How to get started canning is fairly easy. You can do research and figure out whether or not this would be something that you would enjoy or add value to your life, but ultimately the answer will be yes. The rising cost of food and our ability to preserve the flavors and produce that we grow will be a lifelong skill that will make a huge difference in the future. Maybe you are reading this post because you have thought about making a strawberry or fruit jam, homemade pickles or canning the most popular produce, tomatoes.
Let’s first start with the equipment. This can be an investment of about $50 that will pay for itself by the end of summer or you can find some of the tools in your kitchen already.
Water bath canners are widely available. You can use any big pot that has a lid, but it must be deep enough for the water to cover the tops of the canning jars by 1 to 2 inches inches. You will then want it to be about 2 to 4 inches taller since you are boiling the water and don’t want it boiling over and either putting out the flame or making a mess. The pot or canner will need a wire or wooden rack. The jars must sit off the bottom so the heat can penetrate properly. The rack also helps to keep the direct heat off the bottom of the jars to prevent cracking or breakage. A couple examples that people have in their homes may be a tamale pot or a pasta pot where there is an insert so that you can set the jars in the pot covered with water but not on the bottom. If you don’t have a rack you can purchase a starter kit for about $11. It is a basket that you can put the jars into and put them into your pot for processing. If you purchase this you will not need some of the tools which are also listed below. For a $20 investment you can get a traditional Graniteware pot which comes with an insert for canning.
Next you will need some basic “jar” tools. For about $12 you can get a set of tools which include a jar lifter, a jar funnel, a magic wand to lift your hot lids, and a maybe a few other items. The jar lifter is the most critical. The water boils at 212 degrees and when the processing of the jars is completed you will need something to get the jars out of the pot. If you have tongs that have a rubber coating on the end they will work, but do not use metal directly on your jars. You could crack or scratch them and eventually they will break.
Other equipment needed will be a ladle and kitchen dish towels.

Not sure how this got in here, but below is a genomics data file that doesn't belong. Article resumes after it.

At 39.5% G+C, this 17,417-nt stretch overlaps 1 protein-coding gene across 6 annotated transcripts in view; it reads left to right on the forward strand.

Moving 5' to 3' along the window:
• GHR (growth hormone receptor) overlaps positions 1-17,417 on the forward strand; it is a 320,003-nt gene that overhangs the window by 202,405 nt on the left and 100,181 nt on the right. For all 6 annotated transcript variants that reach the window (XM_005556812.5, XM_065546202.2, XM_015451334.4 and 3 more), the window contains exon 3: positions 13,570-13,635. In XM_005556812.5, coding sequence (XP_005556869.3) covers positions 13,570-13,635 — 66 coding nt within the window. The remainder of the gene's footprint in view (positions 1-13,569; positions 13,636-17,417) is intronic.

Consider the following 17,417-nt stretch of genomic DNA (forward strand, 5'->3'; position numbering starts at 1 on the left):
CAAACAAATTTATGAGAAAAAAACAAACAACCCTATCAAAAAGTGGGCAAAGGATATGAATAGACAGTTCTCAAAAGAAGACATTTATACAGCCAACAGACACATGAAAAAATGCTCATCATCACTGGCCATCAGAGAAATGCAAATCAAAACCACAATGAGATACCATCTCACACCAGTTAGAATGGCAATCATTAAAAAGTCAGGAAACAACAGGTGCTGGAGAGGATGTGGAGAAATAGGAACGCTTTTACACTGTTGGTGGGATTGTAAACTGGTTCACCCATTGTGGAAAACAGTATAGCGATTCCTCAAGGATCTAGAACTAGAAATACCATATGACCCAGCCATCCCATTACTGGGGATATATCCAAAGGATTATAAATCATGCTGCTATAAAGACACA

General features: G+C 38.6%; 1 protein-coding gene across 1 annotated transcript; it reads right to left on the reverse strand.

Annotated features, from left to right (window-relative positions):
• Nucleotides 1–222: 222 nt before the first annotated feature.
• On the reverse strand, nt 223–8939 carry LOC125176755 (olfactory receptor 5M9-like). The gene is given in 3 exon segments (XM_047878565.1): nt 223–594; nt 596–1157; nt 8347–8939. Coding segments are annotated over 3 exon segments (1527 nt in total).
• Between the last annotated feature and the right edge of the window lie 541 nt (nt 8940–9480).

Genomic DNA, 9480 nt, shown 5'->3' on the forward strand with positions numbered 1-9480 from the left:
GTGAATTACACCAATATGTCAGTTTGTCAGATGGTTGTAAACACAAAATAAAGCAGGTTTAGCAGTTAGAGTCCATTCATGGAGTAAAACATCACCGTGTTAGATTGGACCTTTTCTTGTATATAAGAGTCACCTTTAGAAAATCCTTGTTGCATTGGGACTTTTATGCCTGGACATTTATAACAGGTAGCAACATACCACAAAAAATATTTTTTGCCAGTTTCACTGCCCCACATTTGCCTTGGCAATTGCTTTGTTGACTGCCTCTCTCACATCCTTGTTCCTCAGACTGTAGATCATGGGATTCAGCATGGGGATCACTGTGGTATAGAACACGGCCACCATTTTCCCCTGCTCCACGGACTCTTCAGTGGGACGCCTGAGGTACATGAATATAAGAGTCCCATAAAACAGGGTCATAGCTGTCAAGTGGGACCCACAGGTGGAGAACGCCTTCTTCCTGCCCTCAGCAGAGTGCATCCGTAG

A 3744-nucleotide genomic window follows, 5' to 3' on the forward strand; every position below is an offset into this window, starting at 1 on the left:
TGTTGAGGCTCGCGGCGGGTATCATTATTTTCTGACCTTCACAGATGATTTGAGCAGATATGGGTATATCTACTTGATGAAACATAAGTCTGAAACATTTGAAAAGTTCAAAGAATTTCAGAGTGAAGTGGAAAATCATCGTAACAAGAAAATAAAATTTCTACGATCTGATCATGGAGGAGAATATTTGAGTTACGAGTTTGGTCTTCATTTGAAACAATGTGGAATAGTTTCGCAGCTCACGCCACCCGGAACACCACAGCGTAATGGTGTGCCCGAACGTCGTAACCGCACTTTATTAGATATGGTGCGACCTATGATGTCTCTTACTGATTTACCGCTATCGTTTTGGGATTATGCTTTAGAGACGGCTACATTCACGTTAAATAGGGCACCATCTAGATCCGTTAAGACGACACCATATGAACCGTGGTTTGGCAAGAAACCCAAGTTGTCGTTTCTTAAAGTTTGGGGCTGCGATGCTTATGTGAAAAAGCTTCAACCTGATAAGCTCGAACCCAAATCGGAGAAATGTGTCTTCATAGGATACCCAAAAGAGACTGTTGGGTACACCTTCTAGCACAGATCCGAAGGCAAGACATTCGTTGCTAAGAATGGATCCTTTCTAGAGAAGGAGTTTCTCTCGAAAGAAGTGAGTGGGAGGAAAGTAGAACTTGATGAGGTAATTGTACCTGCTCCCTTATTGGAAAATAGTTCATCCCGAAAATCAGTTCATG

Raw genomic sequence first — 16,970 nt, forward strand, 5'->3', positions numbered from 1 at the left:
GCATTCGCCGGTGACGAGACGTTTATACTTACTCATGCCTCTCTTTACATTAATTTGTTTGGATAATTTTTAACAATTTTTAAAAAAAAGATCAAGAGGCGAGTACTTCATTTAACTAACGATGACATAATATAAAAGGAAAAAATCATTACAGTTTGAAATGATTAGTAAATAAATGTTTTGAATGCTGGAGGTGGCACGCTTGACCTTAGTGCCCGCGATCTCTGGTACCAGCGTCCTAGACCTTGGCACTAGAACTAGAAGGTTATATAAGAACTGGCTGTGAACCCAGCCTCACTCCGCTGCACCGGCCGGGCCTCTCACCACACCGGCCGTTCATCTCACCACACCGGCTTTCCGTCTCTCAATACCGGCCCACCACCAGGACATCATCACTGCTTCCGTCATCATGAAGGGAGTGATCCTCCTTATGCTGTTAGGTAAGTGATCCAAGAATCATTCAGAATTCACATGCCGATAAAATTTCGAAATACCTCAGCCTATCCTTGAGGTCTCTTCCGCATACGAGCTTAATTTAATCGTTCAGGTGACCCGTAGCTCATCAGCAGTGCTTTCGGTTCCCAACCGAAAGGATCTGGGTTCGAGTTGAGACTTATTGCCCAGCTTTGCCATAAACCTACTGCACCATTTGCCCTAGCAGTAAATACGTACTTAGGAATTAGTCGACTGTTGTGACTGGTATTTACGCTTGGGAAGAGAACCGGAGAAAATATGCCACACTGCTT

Lastly other than jars you will want to get a good canning book with safe recipes. The Ball Blue Book is the first one for many. (Available at the SB Canning Store)It is a great reference guy for the water bath processing and has lot of recipes. For additional books there are a list of recommended books at the bottom of my site. Many of the recipes on this site come from these books and are reference.
For those of you who don’t have gas stoves:
To make sure your jars process properly with an electric range, the canner should be no more than four inches wider in diameter than the element on which it is heated. For flat top stoves, canners should be no more than 2 inches wider than the diameter of the largest element.
Now you may ask “Why do I have to put my filled jars into a pot of boiling water in order for them to be shelf stable and last a year in my pantry. That’s not what my mom and grandma or anyone in my family used to do!” I get that a lot and while I appreciate their methods thirty years ago our food has changed from the soil we grow it and the seeds that we plant. We have to make sure that we process the food to kill any bacteria that may exist within the jars.
For water bath canning you will be processing high acid foods which are jars of jams, jellies, and marmalades, fruit butters and spreads, fruit pie fillings, sauerkraut, pickles and pickled vegetables, tomatoes and even mustard. The heat is transferred to the jars by the boiling water which completely surrounds the jar with a lid and ring. A temperature of 100° C (212° F) is reached and it must be maintained for the time shown in a safe recipe. If the timing is not shown it probably isn’t a safe recipe and was possibly adapted. Always follow a “modern” recipe with proven and tested processing times. If you have old canning book use them for inspiration and find a new version of the recipe that is safe.
Scientifically Water bath canning is adequate to kill molds, yeasts, enzymes and some bacteria. This method never reaches the temperatures needed to kill certain bacterial spores and their toxins (240 degrees), which can produce botulism, therefore, this method cannot be used for processing low-acid foods such as meat, soups, stews, and veggies without a vinegar brine.
For tomatoes because the hybrid varieties of tomatoes are on the borderline between being acid and low-acid, tomatoes and tomato products are no longer considered safe for water bath canning methods without additional acidification of either vinegar or bottle lemon juice.
Now that you know the basic of what you need you can start with a basic recipe. For the steps to water bath canning see the link to Water Bath Canning Basics